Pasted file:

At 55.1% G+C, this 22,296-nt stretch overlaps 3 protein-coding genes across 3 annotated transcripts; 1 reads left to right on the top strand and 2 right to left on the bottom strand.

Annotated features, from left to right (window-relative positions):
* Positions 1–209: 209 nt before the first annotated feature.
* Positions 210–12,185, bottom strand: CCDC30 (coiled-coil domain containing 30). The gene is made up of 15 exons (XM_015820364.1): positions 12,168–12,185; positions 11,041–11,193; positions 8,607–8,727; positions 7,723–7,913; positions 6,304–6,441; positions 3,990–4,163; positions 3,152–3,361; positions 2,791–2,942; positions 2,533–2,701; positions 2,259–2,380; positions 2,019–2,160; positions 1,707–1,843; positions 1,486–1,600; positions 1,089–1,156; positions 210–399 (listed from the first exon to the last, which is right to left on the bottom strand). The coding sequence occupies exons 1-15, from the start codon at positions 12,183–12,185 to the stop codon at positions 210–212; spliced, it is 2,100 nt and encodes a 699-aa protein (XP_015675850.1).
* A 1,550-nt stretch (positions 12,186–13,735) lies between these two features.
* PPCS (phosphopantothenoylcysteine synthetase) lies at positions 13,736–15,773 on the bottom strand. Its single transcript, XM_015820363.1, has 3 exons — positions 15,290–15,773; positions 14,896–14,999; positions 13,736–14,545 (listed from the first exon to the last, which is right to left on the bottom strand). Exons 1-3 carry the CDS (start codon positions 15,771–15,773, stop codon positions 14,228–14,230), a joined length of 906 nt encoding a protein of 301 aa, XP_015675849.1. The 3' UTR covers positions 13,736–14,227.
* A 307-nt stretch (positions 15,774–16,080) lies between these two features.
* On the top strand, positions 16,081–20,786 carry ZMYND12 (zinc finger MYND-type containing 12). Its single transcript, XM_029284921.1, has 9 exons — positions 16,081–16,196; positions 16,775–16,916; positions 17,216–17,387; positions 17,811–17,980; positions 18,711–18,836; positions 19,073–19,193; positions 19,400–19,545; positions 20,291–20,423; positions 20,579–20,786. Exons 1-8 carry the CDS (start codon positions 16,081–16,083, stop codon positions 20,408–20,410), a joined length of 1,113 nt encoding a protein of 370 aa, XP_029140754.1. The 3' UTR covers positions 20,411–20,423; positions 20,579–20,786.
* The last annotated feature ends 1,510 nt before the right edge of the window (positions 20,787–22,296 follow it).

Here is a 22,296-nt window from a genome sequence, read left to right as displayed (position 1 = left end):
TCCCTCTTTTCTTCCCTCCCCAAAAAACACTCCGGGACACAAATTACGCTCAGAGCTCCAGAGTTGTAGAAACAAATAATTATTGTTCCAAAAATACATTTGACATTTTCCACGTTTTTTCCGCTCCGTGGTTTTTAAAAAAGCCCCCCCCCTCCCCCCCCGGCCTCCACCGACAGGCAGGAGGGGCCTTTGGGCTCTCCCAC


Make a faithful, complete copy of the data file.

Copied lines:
At 55.1% G+C, this 22,296-nt stretch overlaps 3 protein-coding genes across 3 annotated transcripts; 1 reads left to right on the top strand and 2 right to left on the bottom strand.

Annotated features, from left to right (window-relative positions):
* Positions 1–209: 209 nt before the first annotated feature.
* Positions 210–12,185, bottom strand: CCDC30 (coiled-coil domain containing 30). The gene is made up of 15 exons (XM_015820364.1): positions 12,168–12,185; positions 11,041–11,193; positions 8,607–8,727; positions 7,723–7,913; positions 6,304–6,441; positions 3,990–4,163; positions 3,152–3,361; positions 2,791–2,942; positions 2,533–2,701; positions 2,259–2,380; positions 2,019–2,160; positions 1,707–1,843; positions 1,486–1,600; positions 1,089–1,156; positions 210–399 (listed from the first exon to the last, which is right to left on the bottom strand). The coding sequence occupies exons 1-15, from the start codon at positions 12,183–12,185 to the stop codon at positions 210–212; spliced, it is 2,100 nt and encodes a 699-aa protein (XP_015675850.1).
* A 1,550-nt stretch (positions 12,186–13,735) lies between these two features.
* PPCS (phosphopantothenoylcysteine synthetase) lies at positions 13,736–15,773 on the bottom strand. Its single transcript, XM_015820363.1, has 3 exons — positions 15,290–15,773; positions 14,896–14,999; positions 13,736–14,545 (listed from the first exon to the last, which is right to left on the bottom strand). Exons 1-3 carry the CDS (start codon positions 15,771–15,773, stop codon positions 14,228–14,230), a joined length of 906 nt encoding a protein of 301 aa, XP_015675849.1. The 3' UTR covers positions 13,736–14,227.
* A 307-nt stretch (positions 15,774–16,080) lies between these two features.
* On the top strand, positions 16,081–20,786 carry ZMYND12 (zinc finger MYND-type containing 12). Its single transcript, XM_029284921.1, has 9 exons — positions 16,081–16,196; positions 16,775–16,916; positions 17,216–17,387; positions 17,811–17,980; positions 18,711–18,836; positions 19,073–19,193; positions 19,400–19,545; positions 20,291–20,423; positions 20,579–20,786. Exons 1-8 carry the CDS (start codon positions 16,081–16,083, stop codon positions 20,408–20,410), a joined length of 1,113 nt encoding a protein of 370 aa, XP_029140754.1. The 3' UTR covers positions 20,411–20,423; positions 20,579–20,786.
* The last annotated feature ends 1,510 nt before the right edge of the window (positions 20,787–22,296 follow it).

Here is a 22,296-nt window from a genome sequence, read left to right as displayed (position 1 = left end):
TCCCTCTTTTCTTCCCTCCCCAAAAAACACTCCGGGACACAAATTACGCTCAGAGCTCCAGAGTTGTAGAAACAAATAATTATTGTTCCAAAAATACATTTGACATTTTCCACGTTTTTTCCGCTCCGTGGTTTTTAAAAAAGCCCCCCCCCTCCCCCCCCGGCCTCCACCGACAGGCAGGAGGGGCCTTTGGGCTCTCCCAC